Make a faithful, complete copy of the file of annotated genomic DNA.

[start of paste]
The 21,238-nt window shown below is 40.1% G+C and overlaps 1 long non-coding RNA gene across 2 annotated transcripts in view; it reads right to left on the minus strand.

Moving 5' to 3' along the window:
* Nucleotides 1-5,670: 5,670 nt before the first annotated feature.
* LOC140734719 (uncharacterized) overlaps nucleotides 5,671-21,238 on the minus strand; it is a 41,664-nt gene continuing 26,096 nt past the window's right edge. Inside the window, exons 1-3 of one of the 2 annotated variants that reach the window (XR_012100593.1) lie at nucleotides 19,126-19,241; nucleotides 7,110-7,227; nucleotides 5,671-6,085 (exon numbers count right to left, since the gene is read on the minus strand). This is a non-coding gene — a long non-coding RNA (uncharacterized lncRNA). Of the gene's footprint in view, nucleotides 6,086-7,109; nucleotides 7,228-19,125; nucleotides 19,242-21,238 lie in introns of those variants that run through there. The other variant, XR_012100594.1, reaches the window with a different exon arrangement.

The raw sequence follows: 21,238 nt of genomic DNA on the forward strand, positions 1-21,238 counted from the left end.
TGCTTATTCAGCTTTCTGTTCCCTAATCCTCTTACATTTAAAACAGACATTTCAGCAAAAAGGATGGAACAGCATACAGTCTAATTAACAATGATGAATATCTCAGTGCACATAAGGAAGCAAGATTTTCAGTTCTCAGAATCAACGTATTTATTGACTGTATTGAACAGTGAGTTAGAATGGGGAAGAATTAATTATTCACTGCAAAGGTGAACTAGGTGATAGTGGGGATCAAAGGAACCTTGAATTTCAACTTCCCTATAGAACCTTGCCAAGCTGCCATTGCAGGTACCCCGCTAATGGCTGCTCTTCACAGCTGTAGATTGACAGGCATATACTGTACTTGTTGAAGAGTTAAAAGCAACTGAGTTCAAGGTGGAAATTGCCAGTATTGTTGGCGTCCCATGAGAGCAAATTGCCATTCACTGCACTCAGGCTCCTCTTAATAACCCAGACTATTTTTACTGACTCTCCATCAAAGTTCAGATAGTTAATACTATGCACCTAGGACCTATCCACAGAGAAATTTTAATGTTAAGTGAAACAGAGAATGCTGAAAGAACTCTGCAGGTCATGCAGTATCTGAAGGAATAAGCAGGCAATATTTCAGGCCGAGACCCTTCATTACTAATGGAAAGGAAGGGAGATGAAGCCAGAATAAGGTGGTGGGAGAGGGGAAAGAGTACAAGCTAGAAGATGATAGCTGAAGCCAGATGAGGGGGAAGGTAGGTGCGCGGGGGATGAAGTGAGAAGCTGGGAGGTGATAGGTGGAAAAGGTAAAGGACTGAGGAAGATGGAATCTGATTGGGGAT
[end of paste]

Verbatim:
The 21,238-nt window shown below is 40.1% G+C and overlaps 1 long non-coding RNA gene across 2 annotated transcripts in view; it reads right to left on the minus strand.

Moving 5' to 3' along the window:
* Nucleotides 1-5,670: 5,670 nt before the first annotated feature.
* LOC140734719 (uncharacterized) overlaps nucleotides 5,671-21,238 on the minus strand; it is a 41,664-nt gene continuing 26,096 nt past the window's right edge. Inside the window, exons 1-3 of one of the 2 annotated variants that reach the window (XR_012100593.1) lie at nucleotides 19,126-19,241; nucleotides 7,110-7,227; nucleotides 5,671-6,085 (exon numbers count right to left, since the gene is read on the minus strand). This is a non-coding gene — a long non-coding RNA (uncharacterized lncRNA). Of the gene's footprint in view, nucleotides 6,086-7,109; nucleotides 7,228-19,125; nucleotides 19,242-21,238 lie in introns of those variants that run through there. The other variant, XR_012100594.1, reaches the window with a different exon arrangement.

The raw sequence follows: 21,238 nt of genomic DNA on the forward strand, positions 1-21,238 counted from the left end.
TGCTTATTCAGCTTTCTGTTCCCTAATCCTCTTACATTTAAAACAGACATTTCAGCAAAAAGGATGGAACAGCATACAGTCTAATTAACAATGATGAATATCTCAGTGCACATAAGGAAGCAAGATTTTCAGTTCTCAGAATCAACGTATTTATTGACTGTATTGAACAGTGAGTTAGAATGGGGAAGAATTAATTATTCACTGCAAAGGTGAACTAGGTGATAGTGGGGATCAAAGGAACCTTGAATTTCAACTTCCCTATAGAACCTTGCCAAGCTGCCATTGCAGGTACCCCGCTAATGGCTGCTCTTCACAGCTGTAGATTGACAGGCATATACTGTACTTGTTGAAGAGTTAAAAGCAACTGAGTTCAAGGTGGAAATTGCCAGTATTGTTGGCGTCCCATGAGAGCAAATTGCCATTCACTGCACTCAGGCTCCTCTTAATAACCCAGACTATTTTTACTGACTCTCCATCAAAGTTCAGATAGTTAATACTATGCACCTAGGACCTATCCACAGAGAAATTTTAATGTTAAGTGAAACAGAGAATGCTGAAAGAACTCTGCAGGTCATGCAGTATCTGAAGGAATAAGCAGGCAATATTTCAGGCCGAGACCCTTCATTACTAATGGAAAGGAAGGGAGATGAAGCCAGAATAAGGTGGTGGGAGAGGGGAAAGAGTACAAGCTAGAAGATGATAGCTGAAGCCAGATGAGGGGGAAGGTAGGTGCGCGGGGGATGAAGTGAGAAGCTGGGAGGTGATAGGTGGAAAAGGTAAAGGACTGAGGAAGATGGAATCTGATTGGGGAT